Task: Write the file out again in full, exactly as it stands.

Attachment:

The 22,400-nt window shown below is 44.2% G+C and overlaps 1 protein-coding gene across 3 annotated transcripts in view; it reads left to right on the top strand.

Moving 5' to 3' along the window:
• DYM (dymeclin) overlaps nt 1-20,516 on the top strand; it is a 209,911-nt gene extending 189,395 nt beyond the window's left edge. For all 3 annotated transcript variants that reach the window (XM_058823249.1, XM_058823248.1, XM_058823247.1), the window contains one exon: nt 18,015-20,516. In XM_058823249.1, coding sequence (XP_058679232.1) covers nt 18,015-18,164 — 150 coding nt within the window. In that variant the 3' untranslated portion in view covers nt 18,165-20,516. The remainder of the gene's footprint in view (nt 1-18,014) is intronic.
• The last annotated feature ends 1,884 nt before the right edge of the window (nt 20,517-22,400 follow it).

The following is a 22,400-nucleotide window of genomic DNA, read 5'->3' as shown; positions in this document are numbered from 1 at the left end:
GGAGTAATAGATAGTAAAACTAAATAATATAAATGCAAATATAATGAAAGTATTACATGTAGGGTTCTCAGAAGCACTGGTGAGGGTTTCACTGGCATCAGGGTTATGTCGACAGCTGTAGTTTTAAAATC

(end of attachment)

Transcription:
The 22,400-nt window shown below is 44.2% G+C and overlaps 1 protein-coding gene across 3 annotated transcripts in view; it reads left to right on the top strand.

Moving 5' to 3' along the window:
• DYM (dymeclin) overlaps nt 1-20,516 on the top strand; it is a 209,911-nt gene extending 189,395 nt beyond the window's left edge. For all 3 annotated transcript variants that reach the window (XM_058823249.1, XM_058823248.1, XM_058823247.1), the window contains one exon: nt 18,015-20,516. In XM_058823249.1, coding sequence (XP_058679232.1) covers nt 18,015-18,164 — 150 coding nt within the window. In that variant the 3' untranslated portion in view covers nt 18,165-20,516. The remainder of the gene's footprint in view (nt 1-18,014) is intronic.
• The last annotated feature ends 1,884 nt before the right edge of the window (nt 20,517-22,400 follow it).

The following is a 22,400-nucleotide window of genomic DNA, read 5'->3' as shown; positions in this document are numbered from 1 at the left end:
GGAGTAATAGATAGTAAAACTAAATAATATAAATGCAAATATAATGAAAGTATTACATGTAGGGTTCTCAGAAGCACTGGTGAGGGTTTCACTGGCATCAGGGTTATGTCGACAGCTGTAGTTTTAAAATC